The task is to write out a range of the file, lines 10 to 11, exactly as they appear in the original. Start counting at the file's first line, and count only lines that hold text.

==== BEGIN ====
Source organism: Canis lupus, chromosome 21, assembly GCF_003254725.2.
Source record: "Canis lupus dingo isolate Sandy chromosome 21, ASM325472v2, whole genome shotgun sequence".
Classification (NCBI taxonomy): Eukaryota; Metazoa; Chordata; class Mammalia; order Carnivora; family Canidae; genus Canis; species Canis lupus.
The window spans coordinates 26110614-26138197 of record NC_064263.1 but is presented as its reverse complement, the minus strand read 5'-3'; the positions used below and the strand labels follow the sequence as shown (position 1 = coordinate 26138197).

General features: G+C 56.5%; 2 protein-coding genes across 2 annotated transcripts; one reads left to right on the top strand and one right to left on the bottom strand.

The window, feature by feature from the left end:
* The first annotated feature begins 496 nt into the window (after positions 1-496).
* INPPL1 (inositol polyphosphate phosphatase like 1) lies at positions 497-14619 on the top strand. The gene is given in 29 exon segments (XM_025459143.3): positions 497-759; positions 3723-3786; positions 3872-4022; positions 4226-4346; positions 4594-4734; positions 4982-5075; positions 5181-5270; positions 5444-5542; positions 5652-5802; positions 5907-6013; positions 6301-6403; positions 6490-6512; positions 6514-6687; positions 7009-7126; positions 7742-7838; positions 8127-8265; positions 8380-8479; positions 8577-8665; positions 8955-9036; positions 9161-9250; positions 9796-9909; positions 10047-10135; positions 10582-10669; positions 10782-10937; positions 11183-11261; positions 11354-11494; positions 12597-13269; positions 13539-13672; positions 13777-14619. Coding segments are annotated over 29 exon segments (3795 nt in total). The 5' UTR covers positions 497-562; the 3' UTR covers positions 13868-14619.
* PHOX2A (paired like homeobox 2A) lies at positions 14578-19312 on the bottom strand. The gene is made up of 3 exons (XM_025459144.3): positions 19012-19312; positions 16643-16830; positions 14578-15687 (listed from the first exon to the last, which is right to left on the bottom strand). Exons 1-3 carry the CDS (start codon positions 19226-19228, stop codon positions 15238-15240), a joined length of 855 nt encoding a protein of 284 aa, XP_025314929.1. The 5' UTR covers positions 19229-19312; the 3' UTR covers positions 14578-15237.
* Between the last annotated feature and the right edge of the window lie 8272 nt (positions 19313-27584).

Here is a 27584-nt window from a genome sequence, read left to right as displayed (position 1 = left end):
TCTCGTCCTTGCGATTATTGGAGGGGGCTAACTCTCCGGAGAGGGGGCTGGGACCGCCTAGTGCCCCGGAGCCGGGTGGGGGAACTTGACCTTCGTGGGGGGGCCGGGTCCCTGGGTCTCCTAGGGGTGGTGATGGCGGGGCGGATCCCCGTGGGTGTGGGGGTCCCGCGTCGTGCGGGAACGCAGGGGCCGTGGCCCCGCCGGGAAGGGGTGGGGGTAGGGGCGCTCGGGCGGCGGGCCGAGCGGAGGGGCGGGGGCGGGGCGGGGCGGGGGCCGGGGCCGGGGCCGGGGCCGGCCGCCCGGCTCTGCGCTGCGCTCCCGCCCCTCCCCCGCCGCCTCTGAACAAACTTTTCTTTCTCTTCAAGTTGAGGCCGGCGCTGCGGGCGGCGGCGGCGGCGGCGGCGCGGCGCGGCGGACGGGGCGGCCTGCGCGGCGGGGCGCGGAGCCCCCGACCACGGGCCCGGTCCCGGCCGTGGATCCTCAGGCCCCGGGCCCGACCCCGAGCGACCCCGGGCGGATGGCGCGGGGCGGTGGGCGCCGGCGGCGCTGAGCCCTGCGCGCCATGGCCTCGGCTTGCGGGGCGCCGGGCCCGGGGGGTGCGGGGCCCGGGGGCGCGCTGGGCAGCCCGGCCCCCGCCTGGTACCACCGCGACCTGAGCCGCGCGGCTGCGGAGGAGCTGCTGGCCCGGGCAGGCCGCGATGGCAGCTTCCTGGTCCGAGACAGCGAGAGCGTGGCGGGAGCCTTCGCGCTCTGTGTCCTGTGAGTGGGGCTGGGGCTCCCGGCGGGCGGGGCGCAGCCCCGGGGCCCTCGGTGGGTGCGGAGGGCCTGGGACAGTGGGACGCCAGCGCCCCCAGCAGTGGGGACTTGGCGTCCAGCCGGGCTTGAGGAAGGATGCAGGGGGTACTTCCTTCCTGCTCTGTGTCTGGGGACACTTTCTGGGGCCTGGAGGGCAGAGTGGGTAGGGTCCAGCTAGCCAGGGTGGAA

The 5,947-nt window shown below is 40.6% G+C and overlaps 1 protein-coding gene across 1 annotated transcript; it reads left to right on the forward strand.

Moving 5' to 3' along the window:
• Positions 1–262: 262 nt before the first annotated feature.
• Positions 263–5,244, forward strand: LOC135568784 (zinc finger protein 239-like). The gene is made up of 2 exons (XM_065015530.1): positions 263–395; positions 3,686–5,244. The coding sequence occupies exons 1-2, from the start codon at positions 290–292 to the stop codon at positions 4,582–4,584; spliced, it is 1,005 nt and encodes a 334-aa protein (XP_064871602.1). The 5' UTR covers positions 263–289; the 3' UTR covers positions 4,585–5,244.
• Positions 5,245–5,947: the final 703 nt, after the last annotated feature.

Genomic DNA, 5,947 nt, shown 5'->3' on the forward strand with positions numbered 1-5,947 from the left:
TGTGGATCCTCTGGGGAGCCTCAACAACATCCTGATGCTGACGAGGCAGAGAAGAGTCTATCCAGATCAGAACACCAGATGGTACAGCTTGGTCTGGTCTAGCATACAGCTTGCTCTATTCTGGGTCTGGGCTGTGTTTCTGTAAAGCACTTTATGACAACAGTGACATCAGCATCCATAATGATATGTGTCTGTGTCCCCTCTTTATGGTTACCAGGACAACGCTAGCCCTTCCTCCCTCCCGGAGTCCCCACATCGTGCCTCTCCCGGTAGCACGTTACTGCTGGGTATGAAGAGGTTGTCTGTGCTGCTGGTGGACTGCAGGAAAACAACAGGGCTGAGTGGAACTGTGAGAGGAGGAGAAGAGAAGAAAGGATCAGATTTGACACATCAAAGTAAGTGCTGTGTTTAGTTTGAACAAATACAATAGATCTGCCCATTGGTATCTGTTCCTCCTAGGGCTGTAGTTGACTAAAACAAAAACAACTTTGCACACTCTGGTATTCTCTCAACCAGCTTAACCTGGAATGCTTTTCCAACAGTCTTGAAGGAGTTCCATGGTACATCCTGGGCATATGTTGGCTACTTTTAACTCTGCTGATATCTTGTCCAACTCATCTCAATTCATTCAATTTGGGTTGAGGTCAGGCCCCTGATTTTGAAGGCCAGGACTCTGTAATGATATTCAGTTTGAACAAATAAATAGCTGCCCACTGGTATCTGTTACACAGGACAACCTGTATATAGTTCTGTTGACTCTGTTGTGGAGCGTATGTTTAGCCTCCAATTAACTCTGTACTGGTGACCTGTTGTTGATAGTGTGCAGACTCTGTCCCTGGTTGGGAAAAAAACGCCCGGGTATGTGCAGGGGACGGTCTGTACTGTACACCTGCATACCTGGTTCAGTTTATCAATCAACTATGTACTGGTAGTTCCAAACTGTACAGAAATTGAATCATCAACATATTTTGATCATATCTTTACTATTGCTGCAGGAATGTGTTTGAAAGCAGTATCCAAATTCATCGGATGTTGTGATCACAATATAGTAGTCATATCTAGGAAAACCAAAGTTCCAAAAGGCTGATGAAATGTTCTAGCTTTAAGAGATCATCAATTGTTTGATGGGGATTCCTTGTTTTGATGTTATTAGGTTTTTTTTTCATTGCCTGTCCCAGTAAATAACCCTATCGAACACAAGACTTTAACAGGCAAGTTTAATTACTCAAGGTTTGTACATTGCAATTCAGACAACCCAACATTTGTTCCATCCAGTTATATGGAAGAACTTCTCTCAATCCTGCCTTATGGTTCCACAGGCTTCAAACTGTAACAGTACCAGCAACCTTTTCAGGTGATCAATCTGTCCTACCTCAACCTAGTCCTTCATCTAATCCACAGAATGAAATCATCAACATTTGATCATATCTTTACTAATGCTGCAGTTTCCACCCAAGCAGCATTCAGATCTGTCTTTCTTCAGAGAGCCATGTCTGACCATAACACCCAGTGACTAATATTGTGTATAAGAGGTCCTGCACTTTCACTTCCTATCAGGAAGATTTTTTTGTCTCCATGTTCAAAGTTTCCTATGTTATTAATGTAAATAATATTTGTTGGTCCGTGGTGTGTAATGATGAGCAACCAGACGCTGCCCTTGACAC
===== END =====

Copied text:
* Between the last annotated feature and the right edge of the window lie 8272 nt (positions 19313-27584).

Here is a 27584-nt window from a genome sequence, read left to right as displayed (position 1 = left end):